There are other factors, as well. A Garn (or any boiler with storage) being used all summer for domestic hot water will have a lower system efficiency as a result of keeping that tank hot all summer. However, by not using fossil fuels to produce domestic hot water, and using inexpensive wood instead, the lower efficiency really isn't that important. Slightly lower efficiency utilization of an inexpensive, renewable fuel is going to beat higher-efficiency utilization of an expensive, non-renewable fuel, both economically and environmentally.

    Joe
  13. jebatty

    jebatty Minister of Fire

    Joined:
    Jan 1, 2008
    Messages:
    4,509
    Loc:
    Northern MN
    Regarding standby losses, I made this pretty much go away by installing the Tarm and the 1000 gal storage in a space to be heated anyway. All "standby losses" simply provide heat that otherwise would be drawn from the system.

    I realize this is not possible for many, but do what you can, and if you are planning new home or building construction, allow for it. It represents a substantial gain in effective system efficiency.
  14. BrownianHeatingTech

    BrownianHeatingTech Minister of Fire

    Joined:
    Oct 5, 2007
    Messages:
    1,253
    Loc:
    Northwood, NH
    That applies during the heating season, but constitutes a loss when you don't need the heat there (ie, portions of spring, summer, portions of fall).

    Joe
  15. jebatty

    jebatty Minister of Fire

    Joined:
    Jan 1, 2008
    Messages:
    4,509
    Loc:
    Northern MN
    Agreed. I don't use my system for dhw, just space heating. My storage has removable insulation. I take some off during colder periods and put some back on when not much heat is needed. During Spring/Fall, I may fire the Tarm only once every 4-6 days; during this current cold spell (lows down to -20F and some highs not clearing 0), I fire 4-7 hrs/day.
  16. heaterman

    heaterman Minister of Fire

    Joined:
    Oct 16, 2007
    Messages:
    3,107
    Loc:
    Falmouth, Michigan
    Let me visit a couple job sites have been in in operation for a year or two and get I'll get back to you on that with some examples.
  17. Floydian

    Floydian Feeling the Heat

    Joined:
    Dec 12, 2008
    Messages:
    437
    Loc:
    Southwestern VA
    Thanks Heaterman, I'd appreciate that.
    Noah
  18. drpolc

    drpolc New Member

    Joined:
    Mar 26, 2008
    Messages:
    6
    Loc:
    Pennsylvania
    On GARN's longevity vs. other open-system boilers... I called GARN and they confirmed and enhanced my understanding.

    1) All seams are welded inside and out. To do this you need access to all seams once unit is assembled. GARN has a manway... go see a GARN somewhere... likely they will let you crawl inside and see for yourself. This prevents crevice corrosion.

    2) All steel is grit blasted (a more expensive process to get all the slag and microscopic crud - that can hid and encourage corrosion - off the steel).

    3) GARN uses 3/16 and 1/4 inch steel.

    4) GARN's water tank is rounded, not rectangular. This prevents sedimentation from sitting on welded seams which can facilitate corrosion over the long haul.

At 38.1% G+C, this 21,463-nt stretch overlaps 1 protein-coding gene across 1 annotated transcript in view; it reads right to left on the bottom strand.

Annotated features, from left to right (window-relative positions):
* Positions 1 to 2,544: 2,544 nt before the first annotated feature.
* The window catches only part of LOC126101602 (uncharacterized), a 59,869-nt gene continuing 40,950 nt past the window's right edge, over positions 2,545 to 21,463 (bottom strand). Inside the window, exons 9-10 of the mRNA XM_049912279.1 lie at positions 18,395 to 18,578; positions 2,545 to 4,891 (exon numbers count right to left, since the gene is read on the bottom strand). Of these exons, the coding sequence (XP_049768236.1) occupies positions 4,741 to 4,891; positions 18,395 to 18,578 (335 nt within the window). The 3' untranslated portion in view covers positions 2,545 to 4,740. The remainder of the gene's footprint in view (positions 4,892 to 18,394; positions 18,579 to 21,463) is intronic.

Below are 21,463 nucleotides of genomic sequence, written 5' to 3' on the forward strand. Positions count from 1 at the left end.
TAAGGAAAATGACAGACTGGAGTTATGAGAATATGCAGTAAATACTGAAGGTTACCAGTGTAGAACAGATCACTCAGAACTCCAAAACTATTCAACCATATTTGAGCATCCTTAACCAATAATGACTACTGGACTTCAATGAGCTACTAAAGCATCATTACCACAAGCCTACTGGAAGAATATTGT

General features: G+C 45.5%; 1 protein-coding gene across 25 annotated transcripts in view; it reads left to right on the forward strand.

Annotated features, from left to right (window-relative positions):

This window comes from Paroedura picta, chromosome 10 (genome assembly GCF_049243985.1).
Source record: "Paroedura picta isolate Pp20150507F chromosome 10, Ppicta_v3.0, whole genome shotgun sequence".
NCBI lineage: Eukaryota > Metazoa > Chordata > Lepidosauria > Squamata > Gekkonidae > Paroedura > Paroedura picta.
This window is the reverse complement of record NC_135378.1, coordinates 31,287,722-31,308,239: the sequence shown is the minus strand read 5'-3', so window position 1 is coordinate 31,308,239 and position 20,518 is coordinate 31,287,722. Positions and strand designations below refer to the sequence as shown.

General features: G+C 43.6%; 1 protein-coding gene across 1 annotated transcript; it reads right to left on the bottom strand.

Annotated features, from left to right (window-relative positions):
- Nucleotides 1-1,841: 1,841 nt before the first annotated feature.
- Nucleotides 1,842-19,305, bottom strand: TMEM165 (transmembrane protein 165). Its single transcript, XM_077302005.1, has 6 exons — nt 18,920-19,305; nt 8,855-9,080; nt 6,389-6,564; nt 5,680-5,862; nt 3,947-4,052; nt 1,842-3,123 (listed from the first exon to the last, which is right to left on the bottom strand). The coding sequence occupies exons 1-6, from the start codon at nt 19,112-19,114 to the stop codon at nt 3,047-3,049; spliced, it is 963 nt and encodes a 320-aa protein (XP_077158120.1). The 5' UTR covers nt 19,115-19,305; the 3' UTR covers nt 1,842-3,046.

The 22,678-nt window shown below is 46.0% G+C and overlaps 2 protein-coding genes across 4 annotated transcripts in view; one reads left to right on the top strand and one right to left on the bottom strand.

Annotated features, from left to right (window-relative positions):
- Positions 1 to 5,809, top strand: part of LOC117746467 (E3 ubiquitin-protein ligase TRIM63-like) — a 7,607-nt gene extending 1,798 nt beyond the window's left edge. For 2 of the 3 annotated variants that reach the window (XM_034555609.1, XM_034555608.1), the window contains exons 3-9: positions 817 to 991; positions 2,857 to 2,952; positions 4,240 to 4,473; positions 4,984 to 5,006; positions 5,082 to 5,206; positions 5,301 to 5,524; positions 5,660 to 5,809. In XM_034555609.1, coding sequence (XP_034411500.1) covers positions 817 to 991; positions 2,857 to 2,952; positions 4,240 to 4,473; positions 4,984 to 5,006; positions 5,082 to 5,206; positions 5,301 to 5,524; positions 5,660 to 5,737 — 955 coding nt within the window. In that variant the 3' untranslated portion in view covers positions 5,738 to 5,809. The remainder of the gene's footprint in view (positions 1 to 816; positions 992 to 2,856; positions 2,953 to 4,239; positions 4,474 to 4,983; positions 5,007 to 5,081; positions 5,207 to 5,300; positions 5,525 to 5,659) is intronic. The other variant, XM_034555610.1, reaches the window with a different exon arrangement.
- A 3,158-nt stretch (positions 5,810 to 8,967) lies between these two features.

5) The bottom of every GARN is coated with epoxy. This prevents sedimentation from laying against the metal on the bottom of the tank.

    6) Self sacrificing anode rods. Every GARN has these rods to detect any stray electrical currents that could accelerate metal corrosion.

    7) Best of all... GARN has an effective and ongoing chemical treatment and analysis plan. Buy a GARN and with the chemical treatment you get 5 years of bi-annual testing. The treatment company will send you a kit to take a water sample every 6 months. You send it in to the company and they provide GARN and your local distributor with a complete water analysis with recommend remediation plan if needed.

    Hope this helps
  19. slowzuki

    slowzuki Feeling the Heat

    Joined:
    Feb 1, 2007
    Messages:
    486
    Loc:
    New Brunswick, Canada
    Regarding some comments earlier related to space, I'm finding the clearances required for most boilers makes them take up a lot more space than you would think. I'm assuming the garn can have items touching the water jacket and only needs clearance on the front where sparks may jump out while loading.
  20. Jim K in PA

    Jim K in PA Minister of Fire

    Joined:
    May 22, 2008
    Messages:
    621
    Loc:
    Pocono Mountains, PA
    GARN recommends about 2" clearance on the sides, about 18" at the rear (which you want anyway for access to the rear piping) and about 5' clearance at the front for safe loading. I have less than that on the sides of mine. I agree that the only places of real concern are the rear flue exit and the loading door. The rest of the GARN is water jacket, so will not exceed the temperature of the water, and is actually less. My WHS2000 is in a 6'x6'x12' space with a 10' shed at the door end for wood storage and loading. I ran all my piping through the side wall into the garage where I have my primary loop. See my setup in my link below.
  21. Eric Johnson

    Eric Johnson Mod Emeritus

    Joined:
    Nov 18, 2005
    Messages:
    5,725
    Loc:
    Central NYS
    Like mine, Ken?
  22. slowzuki

    slowzuki Feeling the Heat

    Joined:
    Feb 1, 2007
    Messages:
    486
    Loc:
    New Brunswick, Canada
    Eric yours is nice and tight due to the masonry, I'm thinking in terms of plunking one down in a wood framed building. Mine needs 24" on one side, 12" on the other, like 24" at the rear and a bunch at the front. Then with the flue requirements added, I get a pretty big footprint. With my storage tank being 5 ft in diameter and 10 ft long with no clearance, I really start to see the advantage of the Garn when you are going with storage.
  23. Eric Johnson

    Eric Johnson Mod Emeritus

    Joined:
    Nov 18, 2005
    Messages:
    5,725
    Loc:
    Central NYS
    I started out with a wood-framed boiler room (with my old, conventional wood-fired boiler), but found it difficult to sleep at night. Concrete and steel was certainly worth the extra expense and effort. Luckily, the EKO 60 just fit, because I built the room for the old boiler. And I learned that I'm not much of a mason when it came time to fit the doors, but that's why they made caulk, right?
Thread Status:
Not open for further replies.

Share This Page